[Self-Test] Bipolar Disorder in Adults
Could your intense mood swings — alternating between high-flying mania and deep depression — be a sign of bipolar disorder? Take this self-test to determine whether to see a professional to seek a diagnosis.
Bipolar disorder (once called manic depression) is a very serious condition that is marked by extreme — and sometimes violent — mood swings. Patients with BMD typically cycle back and forth between euphoric mania and debilitating depression, each lasting for weeks at a time. BMD has several subtypes, the most common of which are Bipolar I and Bipolar II, which is often misdiagnosed as depression. Around 70 percent of people with bipolar disorder also have ADHD.
Bipolar disorder is highly genetic, and usually comes on in the late teens or early adulthood. It affects approximately 2.6 percent of the U.S. population — or roughly 5.7 million Americans. It’s found across all genders, races, ethnic groups, and income levels, and it is sometimes mistaken for ADHD.
If you suffer from exaggerated psychological highs and lows, you may have bipolar disorder. Take this bipolar disorder test and then bring the results to a mental health professional for evaluation.
Adapted from the Goldberg Bipolar Spectrum Screening questionnaire (c. 1993) designed to screen for the possibility of bipolar spectrum disorders in individuals 18 or older who have already experienced at least one episode of depression. If you answer Yes to a significant number of these questions, consult a licensed mental health practitioner. An accurate diagnosis can only be made through clinical evaluation.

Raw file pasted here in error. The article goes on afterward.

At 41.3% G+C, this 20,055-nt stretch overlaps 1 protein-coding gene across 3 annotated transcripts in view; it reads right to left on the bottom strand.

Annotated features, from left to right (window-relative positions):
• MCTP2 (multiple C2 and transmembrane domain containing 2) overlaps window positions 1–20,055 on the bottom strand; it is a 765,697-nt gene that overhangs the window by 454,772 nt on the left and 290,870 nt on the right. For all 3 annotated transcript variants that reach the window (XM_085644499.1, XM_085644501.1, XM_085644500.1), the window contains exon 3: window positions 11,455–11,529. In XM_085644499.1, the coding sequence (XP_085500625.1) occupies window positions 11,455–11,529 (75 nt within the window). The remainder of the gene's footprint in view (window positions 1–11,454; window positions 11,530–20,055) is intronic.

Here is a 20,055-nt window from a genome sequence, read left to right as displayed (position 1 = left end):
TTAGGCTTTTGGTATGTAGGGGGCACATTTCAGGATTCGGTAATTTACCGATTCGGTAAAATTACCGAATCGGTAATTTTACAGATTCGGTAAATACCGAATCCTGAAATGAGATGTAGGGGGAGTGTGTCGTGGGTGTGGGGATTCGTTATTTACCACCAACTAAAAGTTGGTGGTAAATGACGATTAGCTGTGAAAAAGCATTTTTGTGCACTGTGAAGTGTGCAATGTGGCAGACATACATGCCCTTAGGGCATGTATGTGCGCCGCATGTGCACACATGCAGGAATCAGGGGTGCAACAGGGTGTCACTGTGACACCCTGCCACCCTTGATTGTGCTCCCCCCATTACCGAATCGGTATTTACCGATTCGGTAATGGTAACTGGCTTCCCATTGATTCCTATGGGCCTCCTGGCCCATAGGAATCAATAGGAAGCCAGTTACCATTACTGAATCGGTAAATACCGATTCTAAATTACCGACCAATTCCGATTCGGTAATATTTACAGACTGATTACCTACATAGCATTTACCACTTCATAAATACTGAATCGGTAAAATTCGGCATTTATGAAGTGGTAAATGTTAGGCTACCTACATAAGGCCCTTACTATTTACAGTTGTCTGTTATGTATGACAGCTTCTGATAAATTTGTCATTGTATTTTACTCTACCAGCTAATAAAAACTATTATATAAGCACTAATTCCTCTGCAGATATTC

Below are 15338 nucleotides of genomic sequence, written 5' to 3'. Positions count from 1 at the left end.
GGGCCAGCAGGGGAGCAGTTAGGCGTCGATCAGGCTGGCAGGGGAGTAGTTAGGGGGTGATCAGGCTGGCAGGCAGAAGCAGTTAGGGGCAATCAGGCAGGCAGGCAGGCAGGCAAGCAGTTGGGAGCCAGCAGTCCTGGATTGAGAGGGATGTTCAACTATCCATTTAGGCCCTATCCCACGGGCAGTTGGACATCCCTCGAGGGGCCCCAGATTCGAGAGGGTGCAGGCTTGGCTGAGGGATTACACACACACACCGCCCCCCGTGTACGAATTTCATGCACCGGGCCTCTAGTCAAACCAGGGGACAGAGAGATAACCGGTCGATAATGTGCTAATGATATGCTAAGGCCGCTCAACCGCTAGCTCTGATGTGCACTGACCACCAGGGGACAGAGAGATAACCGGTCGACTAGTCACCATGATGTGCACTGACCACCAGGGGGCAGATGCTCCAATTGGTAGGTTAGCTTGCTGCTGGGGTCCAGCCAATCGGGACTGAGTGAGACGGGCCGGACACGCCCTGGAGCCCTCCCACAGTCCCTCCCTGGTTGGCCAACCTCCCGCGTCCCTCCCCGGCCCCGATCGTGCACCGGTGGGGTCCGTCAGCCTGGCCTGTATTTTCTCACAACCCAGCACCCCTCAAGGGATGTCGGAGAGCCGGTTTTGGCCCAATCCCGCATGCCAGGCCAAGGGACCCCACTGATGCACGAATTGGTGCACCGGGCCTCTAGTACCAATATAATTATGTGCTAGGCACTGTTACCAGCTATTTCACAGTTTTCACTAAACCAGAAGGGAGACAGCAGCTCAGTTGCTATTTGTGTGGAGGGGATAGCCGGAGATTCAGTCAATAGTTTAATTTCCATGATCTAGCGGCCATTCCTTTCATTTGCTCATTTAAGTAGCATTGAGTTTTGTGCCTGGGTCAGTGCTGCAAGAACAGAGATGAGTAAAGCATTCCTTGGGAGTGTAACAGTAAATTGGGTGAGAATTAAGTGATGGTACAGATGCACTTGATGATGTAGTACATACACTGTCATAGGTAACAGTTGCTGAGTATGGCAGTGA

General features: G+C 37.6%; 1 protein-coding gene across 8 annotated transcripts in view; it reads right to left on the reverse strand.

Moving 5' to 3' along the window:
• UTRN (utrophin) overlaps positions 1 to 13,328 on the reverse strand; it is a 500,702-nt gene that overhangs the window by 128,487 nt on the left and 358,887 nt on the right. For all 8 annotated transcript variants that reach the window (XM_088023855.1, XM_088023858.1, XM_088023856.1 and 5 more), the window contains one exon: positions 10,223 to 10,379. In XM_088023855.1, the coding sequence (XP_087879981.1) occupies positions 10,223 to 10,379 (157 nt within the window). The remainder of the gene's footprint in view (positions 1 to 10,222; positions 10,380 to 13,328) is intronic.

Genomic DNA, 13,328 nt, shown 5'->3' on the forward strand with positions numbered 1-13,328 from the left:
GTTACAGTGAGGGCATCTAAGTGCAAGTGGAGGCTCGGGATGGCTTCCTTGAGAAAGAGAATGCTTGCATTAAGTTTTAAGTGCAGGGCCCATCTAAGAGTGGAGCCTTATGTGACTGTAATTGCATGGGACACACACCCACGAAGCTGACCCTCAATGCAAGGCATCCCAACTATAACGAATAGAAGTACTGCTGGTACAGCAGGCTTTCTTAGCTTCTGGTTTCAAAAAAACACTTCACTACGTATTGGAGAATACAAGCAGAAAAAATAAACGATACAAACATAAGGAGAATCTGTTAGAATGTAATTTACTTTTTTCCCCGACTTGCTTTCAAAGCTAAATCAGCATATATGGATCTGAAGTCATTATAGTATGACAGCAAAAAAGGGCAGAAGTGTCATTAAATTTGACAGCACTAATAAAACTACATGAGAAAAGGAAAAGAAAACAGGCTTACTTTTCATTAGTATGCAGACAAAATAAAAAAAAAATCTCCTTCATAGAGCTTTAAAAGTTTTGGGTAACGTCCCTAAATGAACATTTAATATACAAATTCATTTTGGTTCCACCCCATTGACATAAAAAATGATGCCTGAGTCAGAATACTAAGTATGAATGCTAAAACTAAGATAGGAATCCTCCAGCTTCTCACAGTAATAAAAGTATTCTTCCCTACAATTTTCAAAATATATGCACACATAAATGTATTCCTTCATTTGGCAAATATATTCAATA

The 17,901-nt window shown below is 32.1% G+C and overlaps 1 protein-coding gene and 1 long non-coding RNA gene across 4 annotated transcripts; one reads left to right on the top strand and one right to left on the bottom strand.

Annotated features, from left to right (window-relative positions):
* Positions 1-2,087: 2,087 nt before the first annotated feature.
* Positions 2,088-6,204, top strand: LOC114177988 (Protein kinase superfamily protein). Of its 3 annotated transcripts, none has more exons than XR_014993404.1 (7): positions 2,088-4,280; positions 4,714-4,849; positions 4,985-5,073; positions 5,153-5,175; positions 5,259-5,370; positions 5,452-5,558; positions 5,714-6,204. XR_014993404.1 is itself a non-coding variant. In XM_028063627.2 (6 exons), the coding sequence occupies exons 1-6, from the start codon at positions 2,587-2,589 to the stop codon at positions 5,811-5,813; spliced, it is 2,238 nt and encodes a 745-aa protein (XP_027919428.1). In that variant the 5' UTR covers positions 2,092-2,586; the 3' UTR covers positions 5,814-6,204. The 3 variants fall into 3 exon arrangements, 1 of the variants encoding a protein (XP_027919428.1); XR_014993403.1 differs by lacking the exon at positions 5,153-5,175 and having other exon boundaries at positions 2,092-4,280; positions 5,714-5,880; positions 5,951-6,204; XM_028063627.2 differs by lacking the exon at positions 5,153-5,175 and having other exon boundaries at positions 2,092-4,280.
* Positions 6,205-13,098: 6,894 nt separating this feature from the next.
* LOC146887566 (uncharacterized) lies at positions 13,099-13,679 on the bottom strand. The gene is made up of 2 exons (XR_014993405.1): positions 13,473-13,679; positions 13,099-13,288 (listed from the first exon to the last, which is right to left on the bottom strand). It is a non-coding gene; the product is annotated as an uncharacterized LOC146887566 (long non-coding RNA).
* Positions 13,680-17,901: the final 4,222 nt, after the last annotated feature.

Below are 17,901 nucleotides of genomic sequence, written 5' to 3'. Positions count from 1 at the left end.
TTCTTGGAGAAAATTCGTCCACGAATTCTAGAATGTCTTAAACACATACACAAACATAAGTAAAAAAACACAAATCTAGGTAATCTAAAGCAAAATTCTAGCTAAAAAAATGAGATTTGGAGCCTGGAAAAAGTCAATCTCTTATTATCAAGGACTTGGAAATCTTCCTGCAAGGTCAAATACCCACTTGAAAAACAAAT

Can’t see the self-test questions above? Click here to open this test in a new window.
What To Do Next:
1. Take this Test: Full ADHD Symptom Test for Adults
2. Take This Test: Do You Have Rejection Sensitive Dysphoria?
3. Take This Test: Do You Have Emotional Hyperarousal?
4. Learn Where ADHD and Bipolar Disorder Overlap
5. Download Is it Bipolar or ADHD? Solving the Puzzle
6. Listen to the Webinar “How Bipolar Disorder Looks A Lot Like ADHD: Detection & Treatment of a Misunderstood Condition,” with Roberto Olivardia, Ph.D.
7. Find Treatment Options for The Symptoms of Bipolar Disorder
Updated on June 10, 2019